An exhaust gas-driven turbocharger is a device used in conjunction with an internal combustion engine for increasing the power output of the engine by compressing the air that is delivered to the engine's air intake to be mixed with fuel and burned in the engine. A turbocharger comprises a compressor wheel mounted on one end of a shaft in a compressor housing and a turbine wheel mounted on the other end of the shaft in a turbine housing. Typically the turbine housing is formed separately from the compressor housing, and there is a center housing connected between the turbine and compressor housings for containing bearings for the shaft. The turbine housing defines a generally annular chamber that surrounds the turbine wheel and that receives exhaust gas from the engine. The turbine assembly includes a nozzle that leads from the chamber into the turbine wheel. The exhaust gas flows from the chamber through the nozzle to the turbine wheel and the turbine wheel is driven by the exhaust gas. The turbine thus extracts power from the exhaust gas and drives the compressor. The compressor receives ambient air through an inlet of the compressor housing and the air is compressed by the compressor wheel and is then discharged from the housing to the engine air intake.

One of the challenges in boosting engine performance with a turbocharger is achieving a desired amount of engine power output throughout the entire operating range of the engine. It has been found that this objective is often not readily attainable with a fixed-geometry turbocharger, and hence variable-geometry turbochargers have been developed with the objective of providing a greater degree of control over the amount of boost provided by the turbocharger. One type of variable-geometry turbocharger employs a sliding piston in the turbine nozzle. The piston is slidably mounted in the turbine housing and is connected to a mechanism that translates the piston axially back and forth. Changing the position of the piston has the effect of changing the effective flow area through the turbine nozzle, and thus the flow of exhaust gas to the turbine wheel can be regulated by controlling the piston position. In this manner, the power output of the turbine can be regulated, which allows engine power output to be controlled to a greater extent than is generally possible with a fixed-geometry turbocharger.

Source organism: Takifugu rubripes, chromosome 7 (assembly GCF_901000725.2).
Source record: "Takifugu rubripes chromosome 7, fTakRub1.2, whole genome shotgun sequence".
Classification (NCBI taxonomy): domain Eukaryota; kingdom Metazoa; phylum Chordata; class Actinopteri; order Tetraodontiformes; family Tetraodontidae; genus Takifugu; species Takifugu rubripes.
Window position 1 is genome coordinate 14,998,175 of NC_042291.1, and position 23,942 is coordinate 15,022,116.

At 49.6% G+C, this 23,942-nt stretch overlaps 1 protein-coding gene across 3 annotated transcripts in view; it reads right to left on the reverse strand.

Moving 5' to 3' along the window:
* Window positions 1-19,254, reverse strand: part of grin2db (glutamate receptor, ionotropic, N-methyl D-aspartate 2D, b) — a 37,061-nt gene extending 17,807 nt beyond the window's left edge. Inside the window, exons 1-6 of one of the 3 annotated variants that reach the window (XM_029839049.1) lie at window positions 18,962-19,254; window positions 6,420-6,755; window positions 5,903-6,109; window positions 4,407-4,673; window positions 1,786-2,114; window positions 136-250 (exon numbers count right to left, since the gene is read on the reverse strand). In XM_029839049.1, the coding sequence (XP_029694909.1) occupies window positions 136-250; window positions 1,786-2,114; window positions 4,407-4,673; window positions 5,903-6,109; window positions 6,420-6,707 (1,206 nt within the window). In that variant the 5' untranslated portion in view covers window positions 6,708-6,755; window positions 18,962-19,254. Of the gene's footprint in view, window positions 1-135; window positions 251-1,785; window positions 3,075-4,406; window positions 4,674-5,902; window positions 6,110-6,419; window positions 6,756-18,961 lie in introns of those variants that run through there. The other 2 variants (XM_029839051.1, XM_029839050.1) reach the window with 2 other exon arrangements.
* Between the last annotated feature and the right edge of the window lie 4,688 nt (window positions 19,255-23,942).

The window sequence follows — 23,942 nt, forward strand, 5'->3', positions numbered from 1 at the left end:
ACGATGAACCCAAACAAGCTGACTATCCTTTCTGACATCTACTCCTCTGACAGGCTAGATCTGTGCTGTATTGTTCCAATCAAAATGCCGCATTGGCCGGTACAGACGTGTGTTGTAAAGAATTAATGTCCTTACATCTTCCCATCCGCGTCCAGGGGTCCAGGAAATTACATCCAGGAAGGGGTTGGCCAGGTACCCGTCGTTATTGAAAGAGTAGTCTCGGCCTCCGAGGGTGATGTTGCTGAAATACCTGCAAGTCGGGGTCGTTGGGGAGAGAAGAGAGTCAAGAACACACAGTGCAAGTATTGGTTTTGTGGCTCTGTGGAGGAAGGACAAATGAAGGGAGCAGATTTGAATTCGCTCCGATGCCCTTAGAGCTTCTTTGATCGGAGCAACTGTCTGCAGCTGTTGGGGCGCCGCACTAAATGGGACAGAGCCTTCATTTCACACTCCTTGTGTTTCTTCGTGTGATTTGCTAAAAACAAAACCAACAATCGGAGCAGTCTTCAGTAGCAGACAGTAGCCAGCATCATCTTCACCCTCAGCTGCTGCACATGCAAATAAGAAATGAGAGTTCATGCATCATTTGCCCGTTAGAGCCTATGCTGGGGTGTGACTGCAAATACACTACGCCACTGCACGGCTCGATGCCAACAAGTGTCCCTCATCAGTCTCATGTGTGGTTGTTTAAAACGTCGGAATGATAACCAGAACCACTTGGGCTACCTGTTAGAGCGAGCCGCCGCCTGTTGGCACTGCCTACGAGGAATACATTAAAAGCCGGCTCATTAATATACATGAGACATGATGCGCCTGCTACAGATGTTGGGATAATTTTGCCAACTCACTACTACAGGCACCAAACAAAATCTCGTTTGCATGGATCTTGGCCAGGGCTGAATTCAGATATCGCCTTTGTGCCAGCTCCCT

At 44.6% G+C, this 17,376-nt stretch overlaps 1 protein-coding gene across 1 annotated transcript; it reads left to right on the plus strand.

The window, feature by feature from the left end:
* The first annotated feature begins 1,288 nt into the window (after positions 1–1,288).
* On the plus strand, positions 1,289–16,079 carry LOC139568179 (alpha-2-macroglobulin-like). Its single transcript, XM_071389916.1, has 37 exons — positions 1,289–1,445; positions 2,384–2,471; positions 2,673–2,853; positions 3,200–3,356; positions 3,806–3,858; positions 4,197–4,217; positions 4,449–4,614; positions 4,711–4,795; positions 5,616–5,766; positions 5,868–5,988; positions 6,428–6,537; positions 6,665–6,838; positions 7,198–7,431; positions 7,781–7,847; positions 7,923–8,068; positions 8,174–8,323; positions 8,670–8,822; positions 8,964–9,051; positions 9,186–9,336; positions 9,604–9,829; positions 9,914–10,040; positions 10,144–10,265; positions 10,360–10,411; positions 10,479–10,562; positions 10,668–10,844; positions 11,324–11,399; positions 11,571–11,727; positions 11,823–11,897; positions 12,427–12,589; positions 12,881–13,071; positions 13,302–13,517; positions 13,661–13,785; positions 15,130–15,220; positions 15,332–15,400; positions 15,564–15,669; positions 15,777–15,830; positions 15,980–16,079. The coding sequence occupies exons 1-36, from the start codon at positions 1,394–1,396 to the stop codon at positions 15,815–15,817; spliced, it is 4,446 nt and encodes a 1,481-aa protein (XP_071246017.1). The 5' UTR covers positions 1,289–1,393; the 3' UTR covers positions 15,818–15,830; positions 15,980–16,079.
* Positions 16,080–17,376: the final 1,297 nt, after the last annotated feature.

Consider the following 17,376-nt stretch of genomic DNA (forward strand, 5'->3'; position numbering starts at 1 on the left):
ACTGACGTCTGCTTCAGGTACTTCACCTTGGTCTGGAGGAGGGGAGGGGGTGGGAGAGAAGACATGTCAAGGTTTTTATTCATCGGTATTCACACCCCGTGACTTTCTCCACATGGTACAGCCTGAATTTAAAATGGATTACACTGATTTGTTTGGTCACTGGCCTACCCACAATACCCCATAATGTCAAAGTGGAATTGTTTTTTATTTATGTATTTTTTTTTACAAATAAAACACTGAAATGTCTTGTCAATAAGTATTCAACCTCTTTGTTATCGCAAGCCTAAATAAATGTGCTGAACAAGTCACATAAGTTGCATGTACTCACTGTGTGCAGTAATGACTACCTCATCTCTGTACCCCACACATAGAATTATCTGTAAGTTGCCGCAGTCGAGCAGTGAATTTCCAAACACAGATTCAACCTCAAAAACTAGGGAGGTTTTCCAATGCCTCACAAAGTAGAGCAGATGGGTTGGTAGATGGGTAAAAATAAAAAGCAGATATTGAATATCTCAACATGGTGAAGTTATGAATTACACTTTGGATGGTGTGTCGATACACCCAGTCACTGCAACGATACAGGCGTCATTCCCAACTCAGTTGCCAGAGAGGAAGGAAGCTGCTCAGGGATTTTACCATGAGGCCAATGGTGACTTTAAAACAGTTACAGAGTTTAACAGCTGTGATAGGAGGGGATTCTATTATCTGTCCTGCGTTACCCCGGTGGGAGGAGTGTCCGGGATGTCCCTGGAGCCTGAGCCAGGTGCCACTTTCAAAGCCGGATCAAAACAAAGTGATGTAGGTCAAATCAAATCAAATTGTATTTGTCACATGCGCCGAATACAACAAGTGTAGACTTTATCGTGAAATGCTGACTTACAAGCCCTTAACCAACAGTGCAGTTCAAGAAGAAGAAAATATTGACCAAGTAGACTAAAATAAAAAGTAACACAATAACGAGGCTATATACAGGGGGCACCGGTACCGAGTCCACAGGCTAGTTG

Typically the sliding piston mechanism also includes vanes that are either attached to an end of the piston or to a fixed wall of the turbine nozzle. When the piston is fully closed, there is still an opening between the end of the piston and the fixed wall of the nozzle, and the vanes typically extend fully across this opening. However, when the piston begins to open, in some such piston mechanisms a vane-free gap begins to develop either between the end of the piston and the ends of the vanes (when the vanes are mounted on the fixed nozzle wall) or between the ends of the vanes and the nozzle wall (when the vanes are mounted on the piston). This is undesirable because at the moment the gap begins to develop, the flow of exhaust gas around the vane ends and through the vane-free gap has poor aerodynamics, which adversely impacts turbine efficiency. The flow rate into the turbine also tends to change quite abruptly with small changes in piston position during this initial opening movement of the piston, which makes it difficult to control the turbine with accuracy during this transition.